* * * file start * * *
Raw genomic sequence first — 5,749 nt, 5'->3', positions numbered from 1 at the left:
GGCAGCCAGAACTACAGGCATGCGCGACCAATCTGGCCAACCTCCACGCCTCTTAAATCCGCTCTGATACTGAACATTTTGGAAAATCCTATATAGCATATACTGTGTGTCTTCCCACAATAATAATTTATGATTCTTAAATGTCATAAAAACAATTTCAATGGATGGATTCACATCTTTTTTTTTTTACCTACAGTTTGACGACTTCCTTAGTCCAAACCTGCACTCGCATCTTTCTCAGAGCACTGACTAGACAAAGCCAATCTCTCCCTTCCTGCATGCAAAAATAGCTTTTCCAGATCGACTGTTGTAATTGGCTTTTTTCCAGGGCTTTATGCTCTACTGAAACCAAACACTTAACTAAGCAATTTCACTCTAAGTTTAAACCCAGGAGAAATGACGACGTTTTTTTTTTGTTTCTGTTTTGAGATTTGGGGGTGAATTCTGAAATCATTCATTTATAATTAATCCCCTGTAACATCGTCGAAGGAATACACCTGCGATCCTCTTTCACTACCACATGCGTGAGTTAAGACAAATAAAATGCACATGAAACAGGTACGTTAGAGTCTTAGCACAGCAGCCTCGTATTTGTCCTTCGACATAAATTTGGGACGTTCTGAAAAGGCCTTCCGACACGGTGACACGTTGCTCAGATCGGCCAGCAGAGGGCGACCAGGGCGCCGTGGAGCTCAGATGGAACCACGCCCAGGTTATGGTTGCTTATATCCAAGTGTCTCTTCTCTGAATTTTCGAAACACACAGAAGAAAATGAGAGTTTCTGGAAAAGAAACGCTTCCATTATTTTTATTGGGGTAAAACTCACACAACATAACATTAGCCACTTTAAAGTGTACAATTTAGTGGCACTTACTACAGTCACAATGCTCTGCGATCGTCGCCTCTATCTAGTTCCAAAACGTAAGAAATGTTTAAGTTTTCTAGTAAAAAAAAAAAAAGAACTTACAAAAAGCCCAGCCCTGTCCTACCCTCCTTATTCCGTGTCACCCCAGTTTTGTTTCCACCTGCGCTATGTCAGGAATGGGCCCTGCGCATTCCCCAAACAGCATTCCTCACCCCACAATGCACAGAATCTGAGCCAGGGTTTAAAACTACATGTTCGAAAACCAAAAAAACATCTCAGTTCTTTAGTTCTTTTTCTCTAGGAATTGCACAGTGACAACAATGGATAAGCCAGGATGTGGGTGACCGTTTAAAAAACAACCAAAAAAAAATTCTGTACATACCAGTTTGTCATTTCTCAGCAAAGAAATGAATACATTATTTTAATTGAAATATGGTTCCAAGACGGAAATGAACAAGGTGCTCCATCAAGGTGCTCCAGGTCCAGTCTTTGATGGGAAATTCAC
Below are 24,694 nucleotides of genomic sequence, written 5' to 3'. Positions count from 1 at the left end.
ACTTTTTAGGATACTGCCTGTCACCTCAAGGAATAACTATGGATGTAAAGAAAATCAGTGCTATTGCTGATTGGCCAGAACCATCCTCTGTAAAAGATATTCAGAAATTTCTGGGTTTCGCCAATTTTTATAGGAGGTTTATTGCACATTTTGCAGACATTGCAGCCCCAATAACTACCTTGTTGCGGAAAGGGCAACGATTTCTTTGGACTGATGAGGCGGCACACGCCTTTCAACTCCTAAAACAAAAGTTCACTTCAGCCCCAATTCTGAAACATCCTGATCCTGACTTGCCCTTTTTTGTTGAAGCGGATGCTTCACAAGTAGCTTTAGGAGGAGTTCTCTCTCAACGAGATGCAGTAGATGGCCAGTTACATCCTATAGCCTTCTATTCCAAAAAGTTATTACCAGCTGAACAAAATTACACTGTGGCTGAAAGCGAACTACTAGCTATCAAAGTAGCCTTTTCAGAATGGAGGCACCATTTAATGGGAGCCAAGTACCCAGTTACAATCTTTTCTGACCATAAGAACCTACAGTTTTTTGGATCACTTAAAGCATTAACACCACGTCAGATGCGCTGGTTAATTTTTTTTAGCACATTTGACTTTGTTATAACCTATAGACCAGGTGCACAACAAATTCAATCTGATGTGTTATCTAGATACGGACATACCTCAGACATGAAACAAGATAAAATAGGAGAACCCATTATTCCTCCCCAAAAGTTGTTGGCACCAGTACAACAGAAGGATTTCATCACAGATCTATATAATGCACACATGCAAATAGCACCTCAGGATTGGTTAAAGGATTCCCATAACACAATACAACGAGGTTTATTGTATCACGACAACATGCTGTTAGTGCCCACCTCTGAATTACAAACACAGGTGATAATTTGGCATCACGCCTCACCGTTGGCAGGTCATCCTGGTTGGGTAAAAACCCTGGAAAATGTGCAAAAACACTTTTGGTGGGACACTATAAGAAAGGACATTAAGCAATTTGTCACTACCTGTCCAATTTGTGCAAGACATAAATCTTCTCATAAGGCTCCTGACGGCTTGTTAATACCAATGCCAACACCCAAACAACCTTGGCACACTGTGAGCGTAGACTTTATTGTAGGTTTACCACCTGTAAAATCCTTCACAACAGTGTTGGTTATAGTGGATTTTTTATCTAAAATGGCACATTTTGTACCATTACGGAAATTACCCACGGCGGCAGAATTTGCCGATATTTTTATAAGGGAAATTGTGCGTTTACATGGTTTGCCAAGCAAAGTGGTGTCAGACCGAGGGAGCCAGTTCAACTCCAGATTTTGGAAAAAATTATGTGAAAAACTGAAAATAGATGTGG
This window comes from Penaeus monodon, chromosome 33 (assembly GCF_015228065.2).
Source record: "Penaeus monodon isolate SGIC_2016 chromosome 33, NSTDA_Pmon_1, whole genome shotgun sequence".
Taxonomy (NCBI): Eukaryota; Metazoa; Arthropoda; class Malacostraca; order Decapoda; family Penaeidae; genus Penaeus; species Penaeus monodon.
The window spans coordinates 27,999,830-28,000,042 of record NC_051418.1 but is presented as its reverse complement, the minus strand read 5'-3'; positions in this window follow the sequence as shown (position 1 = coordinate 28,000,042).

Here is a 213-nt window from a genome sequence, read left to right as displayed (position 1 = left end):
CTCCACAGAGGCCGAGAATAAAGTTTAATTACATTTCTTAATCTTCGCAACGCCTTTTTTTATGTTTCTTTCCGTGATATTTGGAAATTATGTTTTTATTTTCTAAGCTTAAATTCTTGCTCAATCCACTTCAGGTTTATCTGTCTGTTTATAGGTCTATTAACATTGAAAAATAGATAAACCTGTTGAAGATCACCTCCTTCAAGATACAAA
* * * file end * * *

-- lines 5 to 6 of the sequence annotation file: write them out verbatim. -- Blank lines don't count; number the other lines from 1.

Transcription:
This window comes from Penaeus monodon, chromosome 33 (assembly GCF_015228065.2).
Source record: "Penaeus monodon isolate SGIC_2016 chromosome 33, NSTDA_Pmon_1, whole genome shotgun sequence".